Google Wallet has run into technical glitches, although the extent of the problems is not clear.
Google's Web site says the new mobile payment service is having "slower than normal wait times to add [credit and debit] cards to Google Wallet."
Also, Google Wallet over-the-air updates to Nexus S smartphones are going slowly and the app did not reach all users by late Friday, when Google had said last week the update would be rolled out.
A Google Help Desk representative named Dave said via phone on Saturday at 7:36 a.m. (ET): "The [Google Wallet] rollout is kind of a slow rollout. They are still working on that. There's no specific time frame for when it will be complete. You should see it soon."
Computerworld called the Help Desk to see why a Nexus S phone in hand had not received the Google Wallet by Friday night, four days after Google Wallet was officially launched .
Two Google spokesmen were asked to comment on the status of the rollout and the wait times for adding cards to Google Wallet, but did not respond as of mid-day Saturday.
A Google spokeswoman had said Wednesday, that "100% of users should have the update by EOD Friday" after earlier saying the update would be completed on Wednesday.
Google launched Google Wallet last week, saying there would be an over-the-air rollout of the Google Wallet app and that the service was "now available on Nexus S 4G on Sprint."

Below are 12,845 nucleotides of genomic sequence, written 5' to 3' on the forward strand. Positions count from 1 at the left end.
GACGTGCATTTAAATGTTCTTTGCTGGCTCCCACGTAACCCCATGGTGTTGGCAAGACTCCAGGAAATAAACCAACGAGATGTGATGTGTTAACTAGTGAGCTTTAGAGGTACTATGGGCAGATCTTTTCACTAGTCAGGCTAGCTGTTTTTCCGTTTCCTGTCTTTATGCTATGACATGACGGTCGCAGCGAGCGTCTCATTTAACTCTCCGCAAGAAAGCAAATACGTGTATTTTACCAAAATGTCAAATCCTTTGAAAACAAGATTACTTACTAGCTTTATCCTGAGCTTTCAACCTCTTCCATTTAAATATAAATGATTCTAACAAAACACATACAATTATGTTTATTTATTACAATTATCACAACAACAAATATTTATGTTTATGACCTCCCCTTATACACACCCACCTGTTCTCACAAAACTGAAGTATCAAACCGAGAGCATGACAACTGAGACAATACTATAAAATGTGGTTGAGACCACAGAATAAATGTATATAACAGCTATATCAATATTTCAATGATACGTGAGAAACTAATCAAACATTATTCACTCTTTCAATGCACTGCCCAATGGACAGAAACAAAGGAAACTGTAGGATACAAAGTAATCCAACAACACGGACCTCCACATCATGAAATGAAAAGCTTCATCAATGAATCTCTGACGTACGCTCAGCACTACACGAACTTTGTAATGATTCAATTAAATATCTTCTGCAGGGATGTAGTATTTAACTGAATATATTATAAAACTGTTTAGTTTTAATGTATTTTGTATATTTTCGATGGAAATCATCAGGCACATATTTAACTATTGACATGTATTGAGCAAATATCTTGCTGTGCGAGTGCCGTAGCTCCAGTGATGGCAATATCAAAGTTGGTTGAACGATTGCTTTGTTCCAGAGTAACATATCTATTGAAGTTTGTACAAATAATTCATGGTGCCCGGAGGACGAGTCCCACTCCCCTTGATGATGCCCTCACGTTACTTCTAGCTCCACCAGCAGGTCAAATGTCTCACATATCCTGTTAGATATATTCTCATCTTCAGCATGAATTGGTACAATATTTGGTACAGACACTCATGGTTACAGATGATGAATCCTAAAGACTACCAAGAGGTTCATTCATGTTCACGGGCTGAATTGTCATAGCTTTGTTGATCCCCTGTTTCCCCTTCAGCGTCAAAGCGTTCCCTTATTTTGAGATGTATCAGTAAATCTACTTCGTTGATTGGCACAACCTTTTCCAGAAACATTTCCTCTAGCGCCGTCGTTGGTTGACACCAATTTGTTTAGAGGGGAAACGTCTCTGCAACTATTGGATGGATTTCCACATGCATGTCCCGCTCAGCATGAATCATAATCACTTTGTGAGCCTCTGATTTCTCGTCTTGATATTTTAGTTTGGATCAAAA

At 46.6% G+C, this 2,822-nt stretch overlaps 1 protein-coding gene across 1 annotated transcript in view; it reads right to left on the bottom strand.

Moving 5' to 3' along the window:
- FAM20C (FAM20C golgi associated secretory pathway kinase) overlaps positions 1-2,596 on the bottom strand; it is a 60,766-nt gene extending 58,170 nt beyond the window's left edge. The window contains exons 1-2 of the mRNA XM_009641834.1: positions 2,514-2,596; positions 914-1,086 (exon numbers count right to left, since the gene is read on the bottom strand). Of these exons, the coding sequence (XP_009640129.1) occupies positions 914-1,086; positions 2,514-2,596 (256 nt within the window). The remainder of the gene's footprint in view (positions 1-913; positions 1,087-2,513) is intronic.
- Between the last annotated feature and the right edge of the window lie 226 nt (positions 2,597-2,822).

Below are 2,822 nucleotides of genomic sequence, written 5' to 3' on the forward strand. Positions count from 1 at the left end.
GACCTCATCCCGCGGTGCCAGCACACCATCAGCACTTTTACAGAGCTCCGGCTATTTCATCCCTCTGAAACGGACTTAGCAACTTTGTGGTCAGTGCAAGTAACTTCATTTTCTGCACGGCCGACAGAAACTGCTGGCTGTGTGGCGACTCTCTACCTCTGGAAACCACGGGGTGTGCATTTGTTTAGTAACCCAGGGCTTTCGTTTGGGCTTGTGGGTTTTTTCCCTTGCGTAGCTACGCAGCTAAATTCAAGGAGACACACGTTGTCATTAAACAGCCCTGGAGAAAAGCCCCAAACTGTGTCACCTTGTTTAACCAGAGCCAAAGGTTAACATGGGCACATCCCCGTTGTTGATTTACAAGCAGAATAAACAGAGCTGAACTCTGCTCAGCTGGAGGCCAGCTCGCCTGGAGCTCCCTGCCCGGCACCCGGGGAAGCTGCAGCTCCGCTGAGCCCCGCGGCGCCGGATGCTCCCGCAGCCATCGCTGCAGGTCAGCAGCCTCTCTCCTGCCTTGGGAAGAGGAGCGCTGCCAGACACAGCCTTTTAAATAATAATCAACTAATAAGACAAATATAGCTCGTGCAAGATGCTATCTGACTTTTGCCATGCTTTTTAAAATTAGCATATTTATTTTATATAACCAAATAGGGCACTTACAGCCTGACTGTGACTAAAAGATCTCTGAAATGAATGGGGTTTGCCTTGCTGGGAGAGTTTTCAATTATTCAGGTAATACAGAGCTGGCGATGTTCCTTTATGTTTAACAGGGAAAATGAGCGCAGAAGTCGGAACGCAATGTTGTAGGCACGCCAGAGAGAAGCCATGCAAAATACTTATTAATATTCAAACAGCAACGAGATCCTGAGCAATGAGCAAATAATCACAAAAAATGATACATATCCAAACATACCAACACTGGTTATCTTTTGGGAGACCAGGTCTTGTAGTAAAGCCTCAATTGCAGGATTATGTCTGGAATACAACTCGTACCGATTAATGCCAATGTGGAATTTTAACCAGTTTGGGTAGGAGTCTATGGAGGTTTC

A Sprint spokesman referred inquiries about the rollout to Google. Other partners in the venture could not be reached to comment.
Lengthy wireless software rollouts are common, usually taking several days so networks won't get jammed, analysts said. Google and various Android smartphone wireless carriers have come under fire for requiring Android OS version updates, but mainly for promising the rollouts would start at a certain time and then delaying the start of the rollout.
Consumer Reports blogged on Wednesday that Google had rushed to get the first digital wallet on the market, adding that Google's "promotional promises seem to have gotten a little ahead of themselves."
Such a delay might not normally be a concern, except that Google and its partners -- Sprint, MasterCard, Citi and First Data -- put enormous time and money into the Google Wallet app.
The idea of being first in the U.S. with a major rollout using Near Field Communications technology inside smartphones is notable. The stakes are high: the long-term future of mobile wallets is expected to be lucrative, worth many billions of dollars in the U.S., to banks that collect transaction fees and to technology companies such as Google that receive revenues for making coupons and other offers available to users.
Analysts questioned how serious the delay really is, and how many users are already connected. They also questioned whether the wait times for adding credit cards could be a sign of a bigger problem with the complex network, systems and the money exchange infrastructure behind Google Wallet.
The Google Wallet Web site first posted a notice on Wednesday of the problem in adding credit cards to the app, the same notice that was still live today.